The elm tree in front of my house, from my front porch, where I entertain a lotI live in the Berkeley Neighborhood in inner Fort Worth, an older neighborhood full of charming homes (mine was built in 1922) close enough to the hospital district and downtown that residents can avoid the freeway--a distinct bonus in my mind. We have wonderful huge trees, the kind that arch over the street forming a canopy. A huge old elm anchors my house to the street, and I live in fear that the city will say it's on its way out. Recently they came to trim it and pronounced it healthy. We have paved sidewalks, albeit some a little rough and uneven, and wonderful old-fashioned streetlights. Some houses are like mine--modest bungalows with that standard pattern--living, dining, kitchen on one side, and three bedrooms on the other; other homes are two-story, large and usually expensive. Many have been added on and undergone redos but in general the neighborhood has been good about maintaining ambience. There are few glaring mistakes and only one or two instances where the existing house was torn down to make room for a new one--a couple of McMansions but not bad.
It's a cohesive neighborhood with an active neighborhood association and a busy email "buzz." A dog runnning loose will be reported quickly, and neighbors turn out to help return it to the rightful owner. When developers wanted to build an apartment complex at the edge of the neighborhod, the association worked closely with them on such issues as noise abatement, lighting, traffic control, and a design reflecting the neighborhood. We'd rather not have the complex, but it will be the best we could get.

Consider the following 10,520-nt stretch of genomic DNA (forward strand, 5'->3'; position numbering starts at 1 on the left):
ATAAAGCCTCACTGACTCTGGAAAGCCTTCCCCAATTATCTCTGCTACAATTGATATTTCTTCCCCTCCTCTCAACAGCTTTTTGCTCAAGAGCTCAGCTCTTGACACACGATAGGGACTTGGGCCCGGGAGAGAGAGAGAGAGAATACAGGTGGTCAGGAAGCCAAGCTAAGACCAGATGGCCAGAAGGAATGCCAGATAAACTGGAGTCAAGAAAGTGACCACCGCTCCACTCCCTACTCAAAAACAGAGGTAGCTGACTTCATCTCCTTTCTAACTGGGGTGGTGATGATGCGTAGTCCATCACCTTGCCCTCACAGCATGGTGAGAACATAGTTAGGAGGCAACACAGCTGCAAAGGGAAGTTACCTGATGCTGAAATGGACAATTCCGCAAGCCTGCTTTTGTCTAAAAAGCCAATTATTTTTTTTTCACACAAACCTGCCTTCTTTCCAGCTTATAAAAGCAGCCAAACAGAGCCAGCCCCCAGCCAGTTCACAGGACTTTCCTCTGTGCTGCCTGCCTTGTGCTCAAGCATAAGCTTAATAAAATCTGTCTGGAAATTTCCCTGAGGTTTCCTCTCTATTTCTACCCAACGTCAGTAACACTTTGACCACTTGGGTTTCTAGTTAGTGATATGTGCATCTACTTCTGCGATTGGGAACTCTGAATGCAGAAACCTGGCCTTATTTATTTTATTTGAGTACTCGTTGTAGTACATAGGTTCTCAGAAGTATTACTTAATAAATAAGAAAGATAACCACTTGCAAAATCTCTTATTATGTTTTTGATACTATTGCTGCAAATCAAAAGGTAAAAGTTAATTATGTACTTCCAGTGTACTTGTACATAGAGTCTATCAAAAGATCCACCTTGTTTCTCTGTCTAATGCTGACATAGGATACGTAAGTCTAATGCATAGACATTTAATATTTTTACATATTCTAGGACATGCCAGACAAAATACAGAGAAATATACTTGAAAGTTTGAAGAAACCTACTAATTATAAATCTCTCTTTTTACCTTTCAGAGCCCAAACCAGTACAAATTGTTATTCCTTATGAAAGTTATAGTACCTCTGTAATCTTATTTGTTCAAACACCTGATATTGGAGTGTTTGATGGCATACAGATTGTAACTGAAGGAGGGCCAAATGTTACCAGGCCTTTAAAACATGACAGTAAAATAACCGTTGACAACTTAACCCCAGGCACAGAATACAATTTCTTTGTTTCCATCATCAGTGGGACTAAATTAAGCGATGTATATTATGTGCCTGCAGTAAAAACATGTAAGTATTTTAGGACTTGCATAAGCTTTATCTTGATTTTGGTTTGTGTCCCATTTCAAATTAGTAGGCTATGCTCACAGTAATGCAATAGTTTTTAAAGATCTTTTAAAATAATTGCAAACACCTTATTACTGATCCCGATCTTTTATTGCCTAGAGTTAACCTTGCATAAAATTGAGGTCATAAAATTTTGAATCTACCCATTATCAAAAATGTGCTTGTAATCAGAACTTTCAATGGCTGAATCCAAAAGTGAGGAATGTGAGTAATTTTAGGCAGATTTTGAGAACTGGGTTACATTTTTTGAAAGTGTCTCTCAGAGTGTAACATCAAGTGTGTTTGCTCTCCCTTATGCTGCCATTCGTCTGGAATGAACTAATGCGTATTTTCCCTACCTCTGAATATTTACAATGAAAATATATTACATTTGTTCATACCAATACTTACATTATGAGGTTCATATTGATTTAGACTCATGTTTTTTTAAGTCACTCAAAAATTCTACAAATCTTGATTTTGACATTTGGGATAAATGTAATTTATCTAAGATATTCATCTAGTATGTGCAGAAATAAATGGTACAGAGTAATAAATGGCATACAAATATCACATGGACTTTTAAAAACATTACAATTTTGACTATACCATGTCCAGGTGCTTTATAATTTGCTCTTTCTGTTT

We are next to one of the larger city parks and the zoo--okay, that does cause traffic problems occasionally and there's an occasional report (rarely verified) of a coyote sighting--when seen, the poor animal must have wandered up from the river in the park. Within walking distance there are several good restaurants and a lot more within five minutes by car.
One of the things I find neighborly that I discovered a year ago or less, thanks to a friend, was the neighborhood dinner group. A small group meets on Tuesday nights, informally, for supper at the Old Neighborhood Grill. You never know who will be there or if you'll end up eating alone--though that rarely happens. I'm impressed that most of these people are involved in their churches and community, for instance with Leadership Fort Worth. One has been a mainstay of the neighborhood association for years. They're people who take their community seriously. Conversation is always lively, and tonight it touched on what a gem our city has in the University of North Texas Health Science Center with its pioneering programs. One of the best forensic medicine programs in the country, with experts who are called on worldwide to do work; an outstanding Alzheimer's research program. Those were but two, but I know there are many more.
I was involved with the health science center, once a stand-alone osteopathic medical college, from its earliest days, and it gave me a secret glow to hear these people praise it. They know nothing about the early hard-scrabble days--though maybe someday I'll tell them, since it's a subject I've written on.
Neighbors can be the nicest folks on earth.